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NPO publishes blog articles to inform and to stimulate conversation about issues of importance to NPO's mission.  All blog articles express the opinions of the authors as individuals and do not necessarily reflect the views of National Parents Organization, its Board of Directors, or its executives.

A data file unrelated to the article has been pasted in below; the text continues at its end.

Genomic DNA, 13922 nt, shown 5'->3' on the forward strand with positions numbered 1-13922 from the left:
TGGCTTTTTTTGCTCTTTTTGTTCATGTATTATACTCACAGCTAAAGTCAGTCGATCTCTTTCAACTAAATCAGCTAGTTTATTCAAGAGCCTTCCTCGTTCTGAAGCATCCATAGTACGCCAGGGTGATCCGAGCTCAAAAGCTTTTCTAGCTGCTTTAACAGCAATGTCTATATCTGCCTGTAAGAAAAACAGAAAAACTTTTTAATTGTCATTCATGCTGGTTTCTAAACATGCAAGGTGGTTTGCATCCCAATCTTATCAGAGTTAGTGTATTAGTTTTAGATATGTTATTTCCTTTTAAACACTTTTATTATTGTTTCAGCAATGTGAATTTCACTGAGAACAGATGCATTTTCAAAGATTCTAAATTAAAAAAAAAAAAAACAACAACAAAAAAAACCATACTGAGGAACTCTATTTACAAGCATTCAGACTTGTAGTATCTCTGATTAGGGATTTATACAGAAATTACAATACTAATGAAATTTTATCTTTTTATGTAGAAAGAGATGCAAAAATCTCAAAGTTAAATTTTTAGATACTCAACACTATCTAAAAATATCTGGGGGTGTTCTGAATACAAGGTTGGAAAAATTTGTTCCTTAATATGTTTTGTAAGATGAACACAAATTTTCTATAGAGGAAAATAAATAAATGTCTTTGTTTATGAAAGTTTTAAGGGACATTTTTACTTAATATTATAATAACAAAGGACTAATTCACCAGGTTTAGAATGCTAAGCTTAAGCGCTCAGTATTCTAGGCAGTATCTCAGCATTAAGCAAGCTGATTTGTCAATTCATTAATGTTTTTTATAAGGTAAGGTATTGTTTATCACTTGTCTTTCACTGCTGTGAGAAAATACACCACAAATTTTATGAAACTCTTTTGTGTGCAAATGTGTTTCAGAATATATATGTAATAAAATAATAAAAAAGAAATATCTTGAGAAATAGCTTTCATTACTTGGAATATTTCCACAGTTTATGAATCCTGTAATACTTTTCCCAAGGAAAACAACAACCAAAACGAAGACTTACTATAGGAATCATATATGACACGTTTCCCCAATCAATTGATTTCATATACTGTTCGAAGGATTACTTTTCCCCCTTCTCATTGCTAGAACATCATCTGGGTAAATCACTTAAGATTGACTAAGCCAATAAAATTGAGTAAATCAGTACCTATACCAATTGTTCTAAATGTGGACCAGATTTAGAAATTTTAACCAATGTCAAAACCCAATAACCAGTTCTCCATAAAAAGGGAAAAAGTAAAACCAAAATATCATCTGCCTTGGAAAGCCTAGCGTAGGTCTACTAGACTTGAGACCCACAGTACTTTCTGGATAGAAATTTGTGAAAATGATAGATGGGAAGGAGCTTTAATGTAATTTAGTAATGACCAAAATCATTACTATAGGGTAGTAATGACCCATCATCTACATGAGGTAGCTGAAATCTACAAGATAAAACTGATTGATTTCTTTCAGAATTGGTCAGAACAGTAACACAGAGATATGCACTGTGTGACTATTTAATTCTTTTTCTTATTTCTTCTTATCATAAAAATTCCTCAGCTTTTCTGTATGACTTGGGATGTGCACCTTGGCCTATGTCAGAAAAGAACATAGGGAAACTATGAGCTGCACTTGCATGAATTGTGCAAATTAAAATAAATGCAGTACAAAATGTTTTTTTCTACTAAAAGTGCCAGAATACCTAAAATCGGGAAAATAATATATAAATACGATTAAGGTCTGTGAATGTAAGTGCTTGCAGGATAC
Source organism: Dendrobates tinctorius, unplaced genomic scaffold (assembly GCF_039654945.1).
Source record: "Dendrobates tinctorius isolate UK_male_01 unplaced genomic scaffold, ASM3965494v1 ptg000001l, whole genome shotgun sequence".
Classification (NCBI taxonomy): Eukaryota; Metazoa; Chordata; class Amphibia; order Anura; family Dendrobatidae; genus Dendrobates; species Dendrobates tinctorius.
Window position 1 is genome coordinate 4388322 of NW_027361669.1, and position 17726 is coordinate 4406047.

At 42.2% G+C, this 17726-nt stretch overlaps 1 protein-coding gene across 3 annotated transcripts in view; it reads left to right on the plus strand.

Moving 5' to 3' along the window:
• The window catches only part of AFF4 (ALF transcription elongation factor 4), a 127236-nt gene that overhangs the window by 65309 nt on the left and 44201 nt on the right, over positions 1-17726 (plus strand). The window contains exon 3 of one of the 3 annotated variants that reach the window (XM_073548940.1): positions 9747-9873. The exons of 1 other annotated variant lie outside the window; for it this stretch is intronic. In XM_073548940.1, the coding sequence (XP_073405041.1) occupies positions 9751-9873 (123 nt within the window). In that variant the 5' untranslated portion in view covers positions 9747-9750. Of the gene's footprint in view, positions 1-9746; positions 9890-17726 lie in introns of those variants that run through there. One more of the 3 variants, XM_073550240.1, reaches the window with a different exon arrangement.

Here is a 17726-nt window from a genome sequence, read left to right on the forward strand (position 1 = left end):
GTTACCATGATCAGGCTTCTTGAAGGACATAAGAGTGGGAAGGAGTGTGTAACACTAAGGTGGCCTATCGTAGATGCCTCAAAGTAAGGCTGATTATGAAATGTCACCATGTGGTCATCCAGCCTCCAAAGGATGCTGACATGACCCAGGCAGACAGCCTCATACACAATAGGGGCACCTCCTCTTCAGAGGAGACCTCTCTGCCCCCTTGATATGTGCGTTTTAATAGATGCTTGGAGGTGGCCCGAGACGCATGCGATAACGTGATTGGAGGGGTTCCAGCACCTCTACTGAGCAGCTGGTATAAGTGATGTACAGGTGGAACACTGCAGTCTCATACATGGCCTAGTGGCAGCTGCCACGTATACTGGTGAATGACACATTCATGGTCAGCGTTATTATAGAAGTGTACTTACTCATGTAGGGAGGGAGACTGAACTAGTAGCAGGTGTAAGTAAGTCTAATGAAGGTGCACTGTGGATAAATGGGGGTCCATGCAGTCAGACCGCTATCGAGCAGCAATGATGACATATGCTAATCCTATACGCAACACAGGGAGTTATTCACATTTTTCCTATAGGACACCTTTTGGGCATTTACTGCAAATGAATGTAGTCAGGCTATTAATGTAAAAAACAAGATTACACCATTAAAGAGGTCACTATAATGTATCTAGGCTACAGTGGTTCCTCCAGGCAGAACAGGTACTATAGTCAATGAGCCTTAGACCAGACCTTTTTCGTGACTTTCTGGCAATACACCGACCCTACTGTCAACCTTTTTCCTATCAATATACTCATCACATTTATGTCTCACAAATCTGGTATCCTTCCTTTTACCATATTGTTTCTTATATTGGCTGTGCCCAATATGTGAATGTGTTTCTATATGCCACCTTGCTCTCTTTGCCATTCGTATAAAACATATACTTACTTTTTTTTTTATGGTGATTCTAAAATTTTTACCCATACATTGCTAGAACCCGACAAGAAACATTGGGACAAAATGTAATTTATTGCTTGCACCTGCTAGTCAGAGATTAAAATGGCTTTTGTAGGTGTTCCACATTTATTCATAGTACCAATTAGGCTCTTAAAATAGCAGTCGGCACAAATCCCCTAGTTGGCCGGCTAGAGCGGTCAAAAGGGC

In my post Two Heroic Wives Remained Loyal to Their Husbands as They Served Three Decades in Prison for a Crime They Didn't Commit, I commended the heroism of two women who remained loyal to their husbands for three decades as the men were incarcerated for crimes the FBI knew they didn't commit. Both women raised their children, and kept up theirs and their children's relationships with their husbands as best they could. Here's another wonderful example of a loyal wife--Peggy Polinsky: Wife's kidney donation saves husband's life By Emanuel Parker Pasadena Star-News, (10/7/07) PASADENA - For two years, Joel Polinsky's stomach was so big, children would ask if he was pregnant. "Yes," he'd tell them. "I'm going to have triplets." But far from being funny, the Pasadena resident's condition was deadly. What saved his life was a kidney donation in June from his wife, Peggy, 63. "You only need one kidney, but you have two," she said. "If you know someone who has none, give them one." Polinsky, 65, had Polycystic Kidney Disease, PKD, a hereditary ailment that also afflicts his two children, his brother, a niece and nephew and an uncle. PKD destroyed Polinsky's kidneys. When they were removed in January, the organs that normally weigh a combined one pound weighed 16 pounds. "I was diagnosed with the disease when I was 40," he said. "Cysts in the kidneys choke off their function. They stop filtering blood, so you have toxins in your blood. You feel exhausted, sluggish. It can effect your cognitive ability. Your blood pressure goes up and you may have hypertension." While not as well known as cancer, heart disease or diabetes, PKD affects 600,000 Americans and 12.5 million people worldwide, more than cystic fibrosis, muscular dystrophy, sickle cell anemia and Down syndrome combined. But while sickle cell anemia receives around $2,800 in funding per patient per year, PKD only receives $53. At one point actor Paul Newman was the PKD spokesman, Polinsky said, and the disease received much-needed publicity. Since Newman left as spokesman, PKD has drifted back into obscurity, he said. The Los Angeles Walk for PKD has been held in Pasadena in September at the Rose Bowl for three years. Last month's walk raised $70,000. "But that's not much for a city the size of Los Angeles," Polinsky said. "We should be able to raise more than $100,000." PKD also affects the heart. Ten years ago Polinsky had open heart surgery to replace heart valves. His kidneys were so big they pressed against his diaphragm and lungs, making it hard for him to breath. They also pressed against his stomach. "I was eating like a fly," he said. After he awoke from the four-hour transplant surgery at UCLA Medical Center, Polinsky first asked about his wife. Then he asked about the kidney. "They showed me a plastic bag filled with urine, a sure sign the kidney was functioning," he said. "I'm incredibly grateful. It's like a miracle." But he's not out of the woods yet. His body can reject the kidney at any time and he checks his blood pressure and temperature twice daily for signs of infection, said Polinsky, a therapist who works in Beverly Hills. His wife works for Parents Anonymous, child welfare advocates in Clarement. She turned out to be an unusually healthy woman. But Polinsky said he was fortunate in that several people offered to be donors. "I didn't hesitate to donate," Peggy Polinsky said. "It was a great privilege, but it was not a big deal. I went through a year of testing, what they call the million-dollar work-up, where they give you every test in the world." Both are active in the PKD Foundation. "I don't want to see my kids and the millions of people with this disease go through that," said Polinsky.

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